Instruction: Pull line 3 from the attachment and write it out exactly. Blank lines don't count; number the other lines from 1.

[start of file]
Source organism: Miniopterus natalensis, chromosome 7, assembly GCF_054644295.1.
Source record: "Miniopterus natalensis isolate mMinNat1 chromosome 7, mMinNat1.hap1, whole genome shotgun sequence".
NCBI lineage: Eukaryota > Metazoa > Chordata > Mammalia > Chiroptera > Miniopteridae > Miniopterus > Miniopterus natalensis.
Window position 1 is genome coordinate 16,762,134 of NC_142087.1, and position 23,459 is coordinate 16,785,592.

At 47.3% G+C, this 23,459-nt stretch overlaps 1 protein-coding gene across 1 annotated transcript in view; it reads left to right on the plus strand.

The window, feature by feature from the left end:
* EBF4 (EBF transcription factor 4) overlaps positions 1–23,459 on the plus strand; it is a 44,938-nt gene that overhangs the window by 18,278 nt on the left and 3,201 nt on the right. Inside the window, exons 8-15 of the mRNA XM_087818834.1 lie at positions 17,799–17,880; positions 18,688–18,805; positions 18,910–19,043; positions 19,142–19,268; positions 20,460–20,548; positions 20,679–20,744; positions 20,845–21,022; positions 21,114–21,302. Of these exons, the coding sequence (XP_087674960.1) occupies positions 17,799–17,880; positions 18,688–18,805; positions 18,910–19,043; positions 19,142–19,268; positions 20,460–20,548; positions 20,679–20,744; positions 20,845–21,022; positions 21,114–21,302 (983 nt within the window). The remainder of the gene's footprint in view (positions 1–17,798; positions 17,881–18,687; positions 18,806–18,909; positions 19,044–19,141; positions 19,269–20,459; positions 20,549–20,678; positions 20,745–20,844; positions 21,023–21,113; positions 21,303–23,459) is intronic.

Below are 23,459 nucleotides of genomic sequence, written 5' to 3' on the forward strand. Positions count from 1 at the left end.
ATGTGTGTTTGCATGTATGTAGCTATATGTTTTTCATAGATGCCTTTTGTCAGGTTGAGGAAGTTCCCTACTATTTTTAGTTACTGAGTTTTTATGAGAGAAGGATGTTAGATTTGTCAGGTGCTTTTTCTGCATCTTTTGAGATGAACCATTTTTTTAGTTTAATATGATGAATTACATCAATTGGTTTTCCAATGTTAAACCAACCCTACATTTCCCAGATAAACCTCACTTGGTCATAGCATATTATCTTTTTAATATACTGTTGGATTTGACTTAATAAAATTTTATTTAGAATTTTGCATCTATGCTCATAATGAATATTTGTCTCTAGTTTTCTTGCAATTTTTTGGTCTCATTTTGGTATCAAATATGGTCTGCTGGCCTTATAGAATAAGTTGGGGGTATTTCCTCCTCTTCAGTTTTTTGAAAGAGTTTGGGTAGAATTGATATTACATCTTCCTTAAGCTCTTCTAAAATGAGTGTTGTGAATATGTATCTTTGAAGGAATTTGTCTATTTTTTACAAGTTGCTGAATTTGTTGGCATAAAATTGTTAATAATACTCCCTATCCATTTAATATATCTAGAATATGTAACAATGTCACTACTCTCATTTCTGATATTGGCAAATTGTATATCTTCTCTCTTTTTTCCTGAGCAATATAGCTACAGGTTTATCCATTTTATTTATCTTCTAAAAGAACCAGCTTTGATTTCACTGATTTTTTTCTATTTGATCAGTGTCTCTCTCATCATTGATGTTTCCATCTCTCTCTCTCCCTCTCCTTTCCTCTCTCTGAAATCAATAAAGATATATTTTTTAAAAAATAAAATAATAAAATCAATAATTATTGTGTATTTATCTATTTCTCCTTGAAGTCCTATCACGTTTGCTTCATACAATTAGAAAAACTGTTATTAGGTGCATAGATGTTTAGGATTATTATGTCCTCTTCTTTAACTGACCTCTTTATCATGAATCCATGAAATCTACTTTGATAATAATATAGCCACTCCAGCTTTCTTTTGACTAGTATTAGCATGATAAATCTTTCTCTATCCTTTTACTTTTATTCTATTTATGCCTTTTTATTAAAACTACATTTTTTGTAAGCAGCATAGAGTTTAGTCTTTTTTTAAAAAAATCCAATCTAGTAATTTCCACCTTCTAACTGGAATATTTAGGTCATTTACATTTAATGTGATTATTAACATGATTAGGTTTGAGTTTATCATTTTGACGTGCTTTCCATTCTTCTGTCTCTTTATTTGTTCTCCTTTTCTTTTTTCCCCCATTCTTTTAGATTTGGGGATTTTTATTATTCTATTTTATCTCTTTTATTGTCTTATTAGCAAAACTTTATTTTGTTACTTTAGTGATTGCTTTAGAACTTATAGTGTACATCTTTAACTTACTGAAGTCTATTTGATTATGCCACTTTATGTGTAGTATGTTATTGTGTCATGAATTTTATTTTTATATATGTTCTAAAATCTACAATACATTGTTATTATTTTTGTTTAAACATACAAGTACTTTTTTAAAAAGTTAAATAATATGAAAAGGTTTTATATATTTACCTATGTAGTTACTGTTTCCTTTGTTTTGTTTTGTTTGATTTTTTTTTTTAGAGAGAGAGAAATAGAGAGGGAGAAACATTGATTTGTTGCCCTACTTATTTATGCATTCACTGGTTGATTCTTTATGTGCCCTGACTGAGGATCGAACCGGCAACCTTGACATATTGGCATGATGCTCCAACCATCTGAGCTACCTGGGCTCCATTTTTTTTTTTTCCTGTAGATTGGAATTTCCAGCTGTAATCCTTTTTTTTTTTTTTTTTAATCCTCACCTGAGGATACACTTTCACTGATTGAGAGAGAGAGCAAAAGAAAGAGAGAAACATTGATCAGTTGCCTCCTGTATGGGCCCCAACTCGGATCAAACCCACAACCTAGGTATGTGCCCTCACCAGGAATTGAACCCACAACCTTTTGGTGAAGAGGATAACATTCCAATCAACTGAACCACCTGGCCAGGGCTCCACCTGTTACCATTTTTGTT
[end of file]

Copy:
NCBI lineage: Eukaryota > Metazoa > Chordata > Mammalia > Chiroptera > Miniopteridae > Miniopterus > Miniopterus natalensis.